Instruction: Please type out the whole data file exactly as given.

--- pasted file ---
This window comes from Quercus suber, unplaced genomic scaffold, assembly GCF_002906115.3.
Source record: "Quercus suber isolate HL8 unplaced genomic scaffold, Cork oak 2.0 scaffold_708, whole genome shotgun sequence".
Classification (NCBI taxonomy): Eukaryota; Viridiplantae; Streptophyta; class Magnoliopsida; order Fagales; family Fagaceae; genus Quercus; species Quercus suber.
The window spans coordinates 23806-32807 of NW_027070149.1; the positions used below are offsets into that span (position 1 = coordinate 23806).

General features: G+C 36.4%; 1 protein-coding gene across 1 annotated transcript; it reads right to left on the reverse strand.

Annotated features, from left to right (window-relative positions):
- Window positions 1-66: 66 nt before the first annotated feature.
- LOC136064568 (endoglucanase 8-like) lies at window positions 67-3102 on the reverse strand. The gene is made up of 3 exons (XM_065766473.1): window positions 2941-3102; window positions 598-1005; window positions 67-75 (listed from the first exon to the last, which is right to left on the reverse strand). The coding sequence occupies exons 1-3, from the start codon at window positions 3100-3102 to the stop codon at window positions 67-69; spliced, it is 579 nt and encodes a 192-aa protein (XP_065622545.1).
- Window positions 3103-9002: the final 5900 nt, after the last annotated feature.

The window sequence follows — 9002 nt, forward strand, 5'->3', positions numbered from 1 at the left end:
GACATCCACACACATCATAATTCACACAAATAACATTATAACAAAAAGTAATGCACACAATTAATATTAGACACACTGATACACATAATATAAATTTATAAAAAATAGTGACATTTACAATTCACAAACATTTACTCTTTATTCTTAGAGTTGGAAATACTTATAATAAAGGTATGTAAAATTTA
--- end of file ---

This window comes from Quercus suber, unplaced genomic scaffold, assembly GCF_002906115.3.
Source record: "Quercus suber isolate HL8 unplaced genomic scaffold, Cork oak 2.0 scaffold_708, whole genome shotgun sequence".
Classification (NCBI taxonomy): Eukaryota; Viridiplantae; Streptophyta; class Magnoliopsida; order Fagales; family Fagaceae; genus Quercus; species Quercus suber.
The window spans coordinates 23806-32807 of NW_027070149.1; the positions used below are offsets into that span (position 1 = coordinate 23806).

General features: G+C 36.4%; 1 protein-coding gene across 1 annotated transcript; it reads right to left on the reverse strand.

Annotated features, from left to right (window-relative positions):
- Window positions 1-66: 66 nt before the first annotated feature.
- LOC136064568 (endoglucanase 8-like) lies at window positions 67-3102 on the reverse strand. The gene is made up of 3 exons (XM_065766473.1): window positions 2941-3102; window positions 598-1005; window positions 67-75 (listed from the first exon to the last, which is right to left on the reverse strand). The coding sequence occupies exons 1-3, from the start codon at window positions 3100-3102 to the stop codon at window positions 67-69; spliced, it is 579 nt and encodes a 192-aa protein (XP_065622545.1).
- Window positions 3103-9002: the final 5900 nt, after the last annotated feature.

The window sequence follows — 9002 nt, forward strand, 5'->3', positions numbered from 1 at the left end:
GACATCCACACACATCATAATTCACACAAATAACATTATAACAAAAAGTAATGCACACAATTAATATTAGACACACTGATACACATAATATAAATTTATAAAAAATAGTGACATTTACAATTCACAAACATTTACTCTTTATTCTTAGAGTTGGAAATACTTATAATAAAGGTATGTAAAATTTA